But a forgotten power, Macedon, emerged - and under its king Philip II (helped by his son Alexander) crushed the cities of Greece, and began looking to attack the Persian empire itself. But he dies before he could launch his expedition. The Persians relaxed.
Section 4 - Alexander and his successors. The Parthians. The Sasanians. The Arab conquest.
After Alexander, much of the material my be unfamiliar even to classicists. Alexander's family and early life are important to understand this most enigmatic of historical figures. The story of his actual conquests has been hijacked by historians (mostly in the Roman period) who - as Mary Beard suggests - saw him as an inspiration to all later Roman would-be conquerors. Pompey admired him and compared his own achievements in the east to Alexander's (though he called himself Magnus, the Great, even earlier). The actual conquest of Asia is not examined in detail - his impact on Persia is seen as more significant than the details of his battles - especially what happened to Persepolis, which has already featured . We are also interested in the Persian view of him, as seen by Firdowsi in the Shahnameh (Book of Kings). He's an important figure in the Persians' own story.
The Seleucids were among several dynasties that claimed to succeed Alexander - they get attention because it was they who took over the bulk of the Achaemenid empire conquered by Alexander - but a complex period is passed over somewhat rapidly!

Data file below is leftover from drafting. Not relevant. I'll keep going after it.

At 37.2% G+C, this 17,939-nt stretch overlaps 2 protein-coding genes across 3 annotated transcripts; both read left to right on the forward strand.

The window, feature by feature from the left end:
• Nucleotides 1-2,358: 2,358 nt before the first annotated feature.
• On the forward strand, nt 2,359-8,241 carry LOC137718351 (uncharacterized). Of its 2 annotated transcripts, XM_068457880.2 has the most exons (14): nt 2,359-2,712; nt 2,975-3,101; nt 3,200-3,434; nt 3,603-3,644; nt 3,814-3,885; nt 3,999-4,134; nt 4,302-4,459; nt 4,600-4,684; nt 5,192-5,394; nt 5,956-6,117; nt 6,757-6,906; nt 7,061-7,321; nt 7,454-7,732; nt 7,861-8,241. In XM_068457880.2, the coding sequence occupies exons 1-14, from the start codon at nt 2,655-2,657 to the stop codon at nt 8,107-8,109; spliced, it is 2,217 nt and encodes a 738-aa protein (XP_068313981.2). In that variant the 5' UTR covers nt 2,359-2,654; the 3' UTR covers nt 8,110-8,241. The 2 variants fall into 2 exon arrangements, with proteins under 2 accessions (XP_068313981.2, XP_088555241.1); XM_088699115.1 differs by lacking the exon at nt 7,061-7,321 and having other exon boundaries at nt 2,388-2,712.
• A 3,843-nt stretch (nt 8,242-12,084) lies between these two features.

The Parthians ousted them - but their 500 year history is difficult to follow, as they left no records (we don't even know what they called themselves!) - and their story is pieced together - not without controversy - from references in Roman writers and above all from their coinage. But they deserve to be acknowledged - for first defeating and then holding off the Romans for 500 years, while at the same time securing their eastern frontiers and opening up relations with China. The Silk Road has a long and fascinating history, which we can only hint at here!
The Sasanians are even less well known - they presided over an unprecedented period of prosperity and cultural development in central Asia, absorbing influences from Europe, India, the Steppes and China, while at the same time holding off invasions from east and west. Finally they were surprised by an unexpected enemy - the desert Arabs who exploited the Sasanians' long and expensive conflicts with the eastern Roman empire in Constantinople (the Byzantines) to overwhelm both empires. The Byzantines survived because of geography - Constantinople was a long way away, and shielded by the mountains of Anatolia. Iran was very quickly over-run. The Arabs' religion - Islam - appealed to the Iranians, where the Zoroastrian priests had made their religion exclusive and unpopular with ordinary people. From then on all Iran's rulers followed Islam - or were converted to it - even the Turks and Mongols, who also succumbed eventually to Persian culture (just as Alexander had done)..